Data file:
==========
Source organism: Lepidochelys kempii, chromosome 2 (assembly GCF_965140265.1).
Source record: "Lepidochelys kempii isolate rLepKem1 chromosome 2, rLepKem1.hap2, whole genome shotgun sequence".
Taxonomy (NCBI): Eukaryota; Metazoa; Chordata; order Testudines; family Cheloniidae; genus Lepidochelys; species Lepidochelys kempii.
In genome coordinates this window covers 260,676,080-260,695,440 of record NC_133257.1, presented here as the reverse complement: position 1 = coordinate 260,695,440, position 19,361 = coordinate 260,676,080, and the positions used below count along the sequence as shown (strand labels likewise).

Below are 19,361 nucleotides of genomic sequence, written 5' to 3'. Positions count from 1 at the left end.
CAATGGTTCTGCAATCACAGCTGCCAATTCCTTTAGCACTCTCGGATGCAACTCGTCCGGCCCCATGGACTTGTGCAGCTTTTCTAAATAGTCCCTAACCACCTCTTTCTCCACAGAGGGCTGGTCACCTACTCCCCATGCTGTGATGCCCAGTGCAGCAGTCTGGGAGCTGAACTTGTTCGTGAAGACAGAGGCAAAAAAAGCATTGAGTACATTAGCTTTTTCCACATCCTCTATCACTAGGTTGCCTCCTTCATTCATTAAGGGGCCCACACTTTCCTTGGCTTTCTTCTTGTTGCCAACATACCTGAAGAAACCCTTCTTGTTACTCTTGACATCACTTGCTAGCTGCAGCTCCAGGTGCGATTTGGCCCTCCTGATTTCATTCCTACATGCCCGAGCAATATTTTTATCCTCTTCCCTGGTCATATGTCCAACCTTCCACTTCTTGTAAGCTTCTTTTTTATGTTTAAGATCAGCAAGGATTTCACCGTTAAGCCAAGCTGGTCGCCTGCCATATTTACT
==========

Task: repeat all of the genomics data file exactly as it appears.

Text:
Source organism: Lepidochelys kempii, chromosome 2 (assembly GCF_965140265.1).
Source record: "Lepidochelys kempii isolate rLepKem1 chromosome 2, rLepKem1.hap2, whole genome shotgun sequence".
Taxonomy (NCBI): Eukaryota; Metazoa; Chordata; order Testudines; family Cheloniidae; genus Lepidochelys; species Lepidochelys kempii.
In genome coordinates this window covers 260,676,080-260,695,440 of record NC_133257.1, presented here as the reverse complement: position 1 = coordinate 260,695,440, position 19,361 = coordinate 260,676,080, and the positions used below count along the sequence as shown (strand labels likewise).

Below are 19,361 nucleotides of genomic sequence, written 5' to 3'. Positions count from 1 at the left end.
CAATGGTTCTGCAATCACAGCTGCCAATTCCTTTAGCACTCTCGGATGCAACTCGTCCGGCCCCATGGACTTGTGCAGCTTTTCTAAATAGTCCCTAACCACCTCTTTCTCCACAGAGGGCTGGTCACCTACTCCCCATGCTGTGATGCCCAGTGCAGCAGTCTGGGAGCTGAACTTGTTCGTGAAGACAGAGGCAAAAAAAGCATTGAGTACATTAGCTTTTTCCACATCCTCTATCACTAGGTTGCCTCCTTCATTCATTAAGGGGCCCACACTTTCCTTGGCTTTCTTCTTGTTGCCAACATACCTGAAGAAACCCTTCTTGTTACTCTTGACATCACTTGCTAGCTGCAGCTCCAGGTGCGATTTGGCCCTCCTGATTTCATTCCTACATGCCCGAGCAATATTTTTATCCTCTTCCCTGGTCATATGTCCAACCTTCCACTTCTTGTAAGCTTCTTTTTTATGTTTAAGATCAGCAAGGATTTCACCGTTAAGCCAAGCTGGTCGCCTGCCATATTTACT